West Shore commuter ferry more realistic after sale of Royal Bay lands: chamber

West Shore chamber announced study by Black Ball Ferry Line and Royal Roads University into the feasibility of a commuter ferry to downtown

It’s still just an idea but now it’s one with the building blocks in place to actually make it happen.

The concept of a ferry linking the West Shore to downtown Victoria has been bandied about before but now that prime real estate at Royal Bay has been sold to developers, the proposal can be taken a little more seriously.

“The trigger, really, for us is the sale of Royal Bay, “ said Westshore Chamber of Commerce CEO Dan Spinner, referring to the sale of 419 acres of long empty waterfront property in Colwood.

In May, B.C. Investment Management Corp. purchased the land from Lehigh Hanson. The long-range plan calls for a village centre and 2,800 single family homes. The area will also be home to a new high school recently announced by the Sooke School District.

The chamber announced June 7 it will facilitate a study by Black Ball Ferry Line and Royal Roads University into the feasibility of a commuter ferry connecting the Inner Harbour and the West Shore.

Though Black Ball is a U.S. company, its president, Ryan Burles, lives in Metchosin. Black Ball has a number of staffers who have direct experience with smaller ferries serving the islands of Puget Sound.

A ferry service to the Inner Harbour would help protect “quality of life” for commuters living on the burgeoning West Shore, Burle said.

“It is kind of a puzzle,” he said, noting the most critical piece will be ensuring a ferry fits seamlessly into other transit services. That means it needs to be accessible by bus or light rail and the cost for riding the ferry can’t be prohibitive.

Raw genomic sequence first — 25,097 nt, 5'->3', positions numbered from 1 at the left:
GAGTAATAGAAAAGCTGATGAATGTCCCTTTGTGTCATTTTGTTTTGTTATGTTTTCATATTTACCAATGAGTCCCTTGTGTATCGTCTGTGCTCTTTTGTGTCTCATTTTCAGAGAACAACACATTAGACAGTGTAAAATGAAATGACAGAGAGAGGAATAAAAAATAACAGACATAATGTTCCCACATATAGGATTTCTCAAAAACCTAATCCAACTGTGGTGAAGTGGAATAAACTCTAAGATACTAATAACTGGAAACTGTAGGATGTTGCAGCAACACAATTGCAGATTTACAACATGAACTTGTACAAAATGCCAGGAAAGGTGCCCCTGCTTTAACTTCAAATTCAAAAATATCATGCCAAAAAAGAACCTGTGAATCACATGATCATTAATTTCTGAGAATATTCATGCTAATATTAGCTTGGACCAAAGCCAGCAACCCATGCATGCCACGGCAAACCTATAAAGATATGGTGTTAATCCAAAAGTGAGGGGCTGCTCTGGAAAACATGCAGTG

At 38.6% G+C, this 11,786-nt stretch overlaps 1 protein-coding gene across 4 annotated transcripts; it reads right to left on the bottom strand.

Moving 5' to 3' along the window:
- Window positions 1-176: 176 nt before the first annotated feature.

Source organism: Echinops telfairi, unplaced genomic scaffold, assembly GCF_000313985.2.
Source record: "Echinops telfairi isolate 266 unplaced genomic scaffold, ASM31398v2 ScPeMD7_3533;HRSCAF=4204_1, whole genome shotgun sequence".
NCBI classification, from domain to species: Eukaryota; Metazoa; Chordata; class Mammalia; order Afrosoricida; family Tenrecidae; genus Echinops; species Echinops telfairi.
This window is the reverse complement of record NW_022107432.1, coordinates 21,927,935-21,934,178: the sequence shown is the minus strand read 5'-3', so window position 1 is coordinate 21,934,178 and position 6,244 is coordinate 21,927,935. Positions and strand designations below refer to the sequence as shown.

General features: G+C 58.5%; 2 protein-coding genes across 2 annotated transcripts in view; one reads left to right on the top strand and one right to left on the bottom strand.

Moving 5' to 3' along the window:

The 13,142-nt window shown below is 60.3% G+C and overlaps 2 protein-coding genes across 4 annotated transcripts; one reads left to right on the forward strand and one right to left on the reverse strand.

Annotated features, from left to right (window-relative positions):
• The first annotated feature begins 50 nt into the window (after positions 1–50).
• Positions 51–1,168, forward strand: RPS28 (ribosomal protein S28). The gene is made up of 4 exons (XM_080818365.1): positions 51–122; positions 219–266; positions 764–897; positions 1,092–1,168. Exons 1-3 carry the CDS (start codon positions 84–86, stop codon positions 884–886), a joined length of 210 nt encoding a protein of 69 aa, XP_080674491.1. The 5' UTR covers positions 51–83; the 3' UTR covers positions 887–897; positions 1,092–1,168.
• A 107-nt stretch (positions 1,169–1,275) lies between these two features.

One model that works is the Sea Bus in Vancouver, which requires a ticket that allows riders to use the Sky Train and the bus system. However, the big difference is that the Sea Bus operates over a relatively calm surface while Royal Bay to the Inner Harbour can be rough waters.

“No matter what, every route is different,” Burle said. “It’s not like an airport.”

Exactly what the sea state allows is one of the biggest questions needing to be addressed by the ferry study. Another is whether the developers planning the Royal Bay community will commit to a terminal on the land, said Burle, noting that his company can help by offering expertise on the subject from the ground floor.

RRU student Jonathon Calderwood has been tasked with the study. It will focus on whether a passenger ferry would ease the Colwood Crawl, the notorious rush-hour traffic snarl that slows commuters who live on the West Shore but work in the metropolitan core.

Chamber public relations co-ordinator Lindsay Vogan said Calderwood should have his report finished by the end of this year. “He’ll be doing a lot of interviews,” she said. “With the amount of people moving to the West Shore and how fast it’s growing it just makes sense to give people a different way of getting to and from work.”

The study will examine best practices of other commuter boat services around the continent as well as delve into ferry failures. Groups with a stake in such a commuter service on the West Shore will also be interviewed.


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